Including kids, but we hope that doesn’t happen. If you lose anything, it may well find it’s way to the gatehouse. If you find anything likewise, take it to the gatehouse – preferably immediately or as soon as possible, not waiting until the last day of camp… If you let one of the Druid Camp team know of your loss, they may note it at the morning meeting and this may assist in getting you back in touch with your item.
Timetables and scheduling are often last minute and spontaneous – it’s a Druid camp after all… Everything running on a particular day is advertised at the morning meetings (see above), and where possible this web site and Facebook will be updated – that’s probably not going to happen once we’re all at camp though. Phoebe manages a fantastic blackboard, which after the morning meeting is usually to be found in the cafe. Timings are pretty resilient once scheduled, and so please do turn up at the right time, in the right marquee, for the right event. Lateness is not inexcusable for some presentations and workshops, but you wouldn’t want to wander in ten minutes after a Journey has begun.
There are few opportunities to spend hard cash at Druid Camp apart from the Cafe and Ray’s bazar, but during Saturday lunchtime all who wish are able to set out their blankets and sell their wares. There are no trader stalls unless they be Druid Camp folk who also trade. This is a bring and buy sale with a Druid heart and a Druid theme. Usually, you’ll find books (and their authors), hand made jewellery and trinkets, woollens and clothing, honey, incense… the list is variable and enticing. So if you wish to join in, simply join in. Alternatively, bring a few quid and have a browse and a chat.
This is a Druid camp, and throughout the event there are rituals, planned and spontaneous. On Wednesday afternoon, about six pm, we hold a formal opening ritual in the flag circle and most everyone comes along to greet the site, honour the non-human participants and set the feel for the camp ahead. Likewise, on Sunday afternoon at about three, when we’ve all collapsed our tents – or in some cases simply collapsed – we close camp with a ritual to thank all who have made it splendid; human and non-human. There is hugging. Happy tears are unavoidable in some cases.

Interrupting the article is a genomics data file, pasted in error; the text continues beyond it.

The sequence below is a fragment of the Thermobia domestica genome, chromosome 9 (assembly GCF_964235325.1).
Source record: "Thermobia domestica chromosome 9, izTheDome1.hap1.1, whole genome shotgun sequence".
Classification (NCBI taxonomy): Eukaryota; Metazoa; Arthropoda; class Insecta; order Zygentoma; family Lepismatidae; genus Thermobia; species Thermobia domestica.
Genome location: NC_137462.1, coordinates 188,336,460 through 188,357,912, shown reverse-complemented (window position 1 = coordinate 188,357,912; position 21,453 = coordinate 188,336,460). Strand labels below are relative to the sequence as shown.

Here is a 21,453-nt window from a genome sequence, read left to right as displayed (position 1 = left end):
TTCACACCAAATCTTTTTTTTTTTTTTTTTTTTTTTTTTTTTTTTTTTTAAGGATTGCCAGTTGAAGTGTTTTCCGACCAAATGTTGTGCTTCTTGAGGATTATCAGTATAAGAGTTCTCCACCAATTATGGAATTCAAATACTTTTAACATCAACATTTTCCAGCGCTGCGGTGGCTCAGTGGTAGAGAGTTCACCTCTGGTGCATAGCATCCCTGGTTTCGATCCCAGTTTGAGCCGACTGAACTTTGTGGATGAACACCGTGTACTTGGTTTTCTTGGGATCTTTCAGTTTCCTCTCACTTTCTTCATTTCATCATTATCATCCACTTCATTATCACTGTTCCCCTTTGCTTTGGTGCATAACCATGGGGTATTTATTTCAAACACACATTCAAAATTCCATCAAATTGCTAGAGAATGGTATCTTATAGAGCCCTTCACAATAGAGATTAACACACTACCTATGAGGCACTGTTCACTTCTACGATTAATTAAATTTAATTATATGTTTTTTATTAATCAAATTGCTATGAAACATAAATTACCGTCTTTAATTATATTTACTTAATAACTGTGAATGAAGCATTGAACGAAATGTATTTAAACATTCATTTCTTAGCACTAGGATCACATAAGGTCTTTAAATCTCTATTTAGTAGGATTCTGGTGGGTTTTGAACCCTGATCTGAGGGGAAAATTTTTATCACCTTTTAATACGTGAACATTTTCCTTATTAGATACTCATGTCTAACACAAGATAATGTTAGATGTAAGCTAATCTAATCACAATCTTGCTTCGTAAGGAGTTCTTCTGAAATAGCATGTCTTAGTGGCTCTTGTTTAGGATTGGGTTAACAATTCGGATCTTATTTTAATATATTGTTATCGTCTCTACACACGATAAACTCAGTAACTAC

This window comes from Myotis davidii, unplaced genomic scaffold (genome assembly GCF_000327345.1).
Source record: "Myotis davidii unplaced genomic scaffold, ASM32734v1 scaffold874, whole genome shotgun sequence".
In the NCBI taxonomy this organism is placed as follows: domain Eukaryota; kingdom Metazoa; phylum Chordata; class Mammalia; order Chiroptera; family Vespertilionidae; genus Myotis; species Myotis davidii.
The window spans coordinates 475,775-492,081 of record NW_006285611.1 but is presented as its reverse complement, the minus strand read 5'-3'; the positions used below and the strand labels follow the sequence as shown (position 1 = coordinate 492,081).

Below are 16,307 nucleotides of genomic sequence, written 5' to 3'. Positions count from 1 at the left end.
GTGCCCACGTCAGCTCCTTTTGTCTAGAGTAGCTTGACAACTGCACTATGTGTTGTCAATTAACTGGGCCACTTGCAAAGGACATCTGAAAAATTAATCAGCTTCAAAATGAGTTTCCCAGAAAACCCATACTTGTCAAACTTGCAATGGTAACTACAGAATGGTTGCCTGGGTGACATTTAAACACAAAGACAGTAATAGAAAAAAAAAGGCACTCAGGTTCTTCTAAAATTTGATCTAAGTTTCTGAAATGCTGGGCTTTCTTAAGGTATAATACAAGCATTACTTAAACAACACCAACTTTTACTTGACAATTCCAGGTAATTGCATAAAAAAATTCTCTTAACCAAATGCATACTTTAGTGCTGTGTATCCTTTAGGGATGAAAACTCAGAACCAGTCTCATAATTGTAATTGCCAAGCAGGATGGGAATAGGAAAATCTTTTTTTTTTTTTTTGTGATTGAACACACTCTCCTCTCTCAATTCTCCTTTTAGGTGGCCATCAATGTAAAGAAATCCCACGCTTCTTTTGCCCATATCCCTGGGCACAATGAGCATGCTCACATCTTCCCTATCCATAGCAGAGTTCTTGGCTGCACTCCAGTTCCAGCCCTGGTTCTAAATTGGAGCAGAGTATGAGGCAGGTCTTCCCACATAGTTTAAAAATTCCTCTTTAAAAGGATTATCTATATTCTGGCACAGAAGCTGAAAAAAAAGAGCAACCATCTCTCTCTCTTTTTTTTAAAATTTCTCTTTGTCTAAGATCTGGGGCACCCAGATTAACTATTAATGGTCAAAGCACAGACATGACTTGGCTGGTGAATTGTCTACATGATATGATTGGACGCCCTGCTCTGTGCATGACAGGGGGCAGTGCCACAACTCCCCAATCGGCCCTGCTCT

Each Camp holds a community ritual on the Sunday, that is itself crafted by those attending Camp. A theme is developed and facilitators chosen, and at the Saturday morning meeting all who choose to are randomly sorted into small groups. These groups each bring a small part of the ritual together, and enact it in the ritual on Sunday. It’s great fun as well as being immersive, and you may get to play the role of god or goddess, elemental or other character. Even if you think you aren’t someone who ‘does’ performance or ritual, you may find yourself throwing everything you have into the mix. If you really don’t want to be involved of course, you don’t have to, and can watch as the thing comes to life.
One of the things about this Camp is the fabulous if slightly Heath Robinson facilities. Water World is our shower and sauna area, and this is managed by a dedicated team so that you don’t have to do anything more than turn up. In fact, please don’t ‘adjust’ the boilers or add wood t fires that don’t need it.
The Water World is given over to our teenagers for an hour at lunchtime, so that they don’t have to put up with the rest of us and get a bit of private luxury. In the evenings the sauna may become a sacred chanting area…
The Cafe serves hot and cold meals, all vegetarian and really fine, for a reasonable cost. It does mean you don’t have to bring cooking facilities with you if you don’t want to – you can travel light. The cafe is also a venue for entertainments and the eisteddfod.
The long drop toilets are clean, and generally don’t smell of anything other than sawdust. I know, folk can have a preconception about camp toilets, but we are really happy to tell you these are different. Some are posher than others, with themes like musical recordings and Hawaiian tropics! Others are simply functional, and as long as you are clean with your use of them, they’ll remain clean for everyone… they are also regularly checked and cleaned by the camp staff. Hand washing facilities are adjacent the toilets and we would remind everyone these are hand washing facilities not washing up stations – obviously we need to keep them available for toilet users and we don’t want any nasties being transferred to plates and cups do we…
There is one disabled toilet – a disabled specific portaloo, which is kept locked with the key held locally by disabled campers who choose to put their tents in this mainly flat and accessible area. If you want to be close to this area, ask at the gate when you arrive.